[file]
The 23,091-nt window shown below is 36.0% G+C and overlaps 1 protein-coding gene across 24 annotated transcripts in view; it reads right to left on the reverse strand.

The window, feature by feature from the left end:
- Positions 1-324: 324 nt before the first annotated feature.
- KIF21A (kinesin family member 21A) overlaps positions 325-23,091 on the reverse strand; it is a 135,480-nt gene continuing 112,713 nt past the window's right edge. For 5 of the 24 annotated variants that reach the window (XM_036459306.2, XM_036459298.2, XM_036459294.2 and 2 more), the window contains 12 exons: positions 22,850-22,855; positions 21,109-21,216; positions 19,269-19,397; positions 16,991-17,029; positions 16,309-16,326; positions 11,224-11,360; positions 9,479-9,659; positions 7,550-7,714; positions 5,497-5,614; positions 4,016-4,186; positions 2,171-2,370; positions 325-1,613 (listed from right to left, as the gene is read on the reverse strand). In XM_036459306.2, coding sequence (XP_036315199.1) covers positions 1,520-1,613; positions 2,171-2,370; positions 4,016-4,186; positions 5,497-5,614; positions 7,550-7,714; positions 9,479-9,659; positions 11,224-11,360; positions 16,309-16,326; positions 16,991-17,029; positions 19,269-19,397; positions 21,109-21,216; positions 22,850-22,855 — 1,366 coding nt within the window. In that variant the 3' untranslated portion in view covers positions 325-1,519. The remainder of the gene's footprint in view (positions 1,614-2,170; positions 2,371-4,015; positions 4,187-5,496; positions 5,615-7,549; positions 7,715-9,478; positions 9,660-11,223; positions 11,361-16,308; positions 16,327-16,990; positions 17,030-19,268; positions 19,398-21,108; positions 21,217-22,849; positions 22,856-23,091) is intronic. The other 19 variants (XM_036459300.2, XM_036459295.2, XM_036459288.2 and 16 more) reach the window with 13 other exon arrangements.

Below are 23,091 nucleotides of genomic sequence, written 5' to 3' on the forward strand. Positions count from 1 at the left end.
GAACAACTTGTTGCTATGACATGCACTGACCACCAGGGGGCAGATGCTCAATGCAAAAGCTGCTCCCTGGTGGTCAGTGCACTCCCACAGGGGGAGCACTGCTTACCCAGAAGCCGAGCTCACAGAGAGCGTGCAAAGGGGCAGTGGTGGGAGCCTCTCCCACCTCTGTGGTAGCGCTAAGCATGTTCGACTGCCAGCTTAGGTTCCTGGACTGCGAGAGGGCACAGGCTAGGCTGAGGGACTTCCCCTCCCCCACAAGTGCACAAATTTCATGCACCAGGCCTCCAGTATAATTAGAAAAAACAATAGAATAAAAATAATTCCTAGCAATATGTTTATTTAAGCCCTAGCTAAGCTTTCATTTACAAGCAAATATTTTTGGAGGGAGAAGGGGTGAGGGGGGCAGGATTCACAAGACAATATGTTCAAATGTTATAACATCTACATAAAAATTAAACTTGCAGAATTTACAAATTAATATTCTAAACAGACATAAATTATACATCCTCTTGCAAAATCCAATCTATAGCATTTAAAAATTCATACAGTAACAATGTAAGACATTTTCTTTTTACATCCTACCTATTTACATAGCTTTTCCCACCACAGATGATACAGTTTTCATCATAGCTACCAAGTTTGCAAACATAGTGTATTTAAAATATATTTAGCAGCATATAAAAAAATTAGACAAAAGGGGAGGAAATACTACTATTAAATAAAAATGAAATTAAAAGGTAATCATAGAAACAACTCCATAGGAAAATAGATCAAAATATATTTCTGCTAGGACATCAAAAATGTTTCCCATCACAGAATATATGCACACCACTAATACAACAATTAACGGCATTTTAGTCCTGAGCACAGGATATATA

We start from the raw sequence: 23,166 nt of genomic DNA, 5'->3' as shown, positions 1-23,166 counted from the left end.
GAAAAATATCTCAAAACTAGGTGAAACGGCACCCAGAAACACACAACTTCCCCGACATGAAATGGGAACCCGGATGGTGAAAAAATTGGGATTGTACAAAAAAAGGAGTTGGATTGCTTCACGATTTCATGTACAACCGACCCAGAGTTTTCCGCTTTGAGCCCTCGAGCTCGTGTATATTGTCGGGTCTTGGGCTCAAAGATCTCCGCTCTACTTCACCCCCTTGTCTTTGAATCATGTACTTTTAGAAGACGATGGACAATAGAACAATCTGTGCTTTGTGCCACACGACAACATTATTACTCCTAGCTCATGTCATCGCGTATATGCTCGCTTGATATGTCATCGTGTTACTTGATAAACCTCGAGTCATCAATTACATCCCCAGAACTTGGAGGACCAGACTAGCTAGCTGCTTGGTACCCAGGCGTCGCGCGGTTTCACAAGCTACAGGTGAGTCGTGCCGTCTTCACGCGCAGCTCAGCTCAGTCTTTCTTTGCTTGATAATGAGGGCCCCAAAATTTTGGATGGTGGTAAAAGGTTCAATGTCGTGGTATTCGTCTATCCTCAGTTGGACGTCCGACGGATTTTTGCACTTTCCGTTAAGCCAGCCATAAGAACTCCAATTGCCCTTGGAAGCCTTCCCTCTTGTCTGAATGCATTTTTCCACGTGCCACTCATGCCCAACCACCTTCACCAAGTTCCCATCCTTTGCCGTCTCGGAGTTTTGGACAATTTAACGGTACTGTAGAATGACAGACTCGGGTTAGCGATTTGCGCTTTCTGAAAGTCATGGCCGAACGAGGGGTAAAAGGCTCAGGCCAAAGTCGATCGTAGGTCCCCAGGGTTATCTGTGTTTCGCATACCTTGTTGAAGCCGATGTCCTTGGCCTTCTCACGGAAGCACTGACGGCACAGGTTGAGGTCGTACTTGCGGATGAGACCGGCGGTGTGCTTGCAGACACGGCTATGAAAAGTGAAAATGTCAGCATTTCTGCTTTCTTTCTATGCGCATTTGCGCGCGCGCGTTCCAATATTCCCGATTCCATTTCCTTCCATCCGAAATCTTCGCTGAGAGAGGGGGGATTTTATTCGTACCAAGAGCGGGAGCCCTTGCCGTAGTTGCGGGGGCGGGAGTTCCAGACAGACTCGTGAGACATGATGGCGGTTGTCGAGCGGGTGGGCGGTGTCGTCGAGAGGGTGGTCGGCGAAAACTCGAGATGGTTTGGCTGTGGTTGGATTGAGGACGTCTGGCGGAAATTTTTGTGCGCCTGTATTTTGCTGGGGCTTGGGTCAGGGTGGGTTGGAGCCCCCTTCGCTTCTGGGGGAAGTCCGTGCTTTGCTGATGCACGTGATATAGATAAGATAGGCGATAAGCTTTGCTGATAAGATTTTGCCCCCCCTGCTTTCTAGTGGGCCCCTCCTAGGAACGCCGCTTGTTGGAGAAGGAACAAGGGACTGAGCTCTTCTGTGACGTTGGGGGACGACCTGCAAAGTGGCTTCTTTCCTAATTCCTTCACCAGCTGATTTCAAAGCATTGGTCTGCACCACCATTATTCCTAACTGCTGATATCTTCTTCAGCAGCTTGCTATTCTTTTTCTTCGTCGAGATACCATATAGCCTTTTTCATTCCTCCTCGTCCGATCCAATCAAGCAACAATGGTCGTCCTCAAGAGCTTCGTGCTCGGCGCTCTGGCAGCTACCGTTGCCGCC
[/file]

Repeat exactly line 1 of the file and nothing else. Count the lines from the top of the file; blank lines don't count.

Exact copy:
The 23,091-nt window shown below is 36.0% G+C and overlaps 1 protein-coding gene across 24 annotated transcripts in view; it reads right to left on the reverse strand.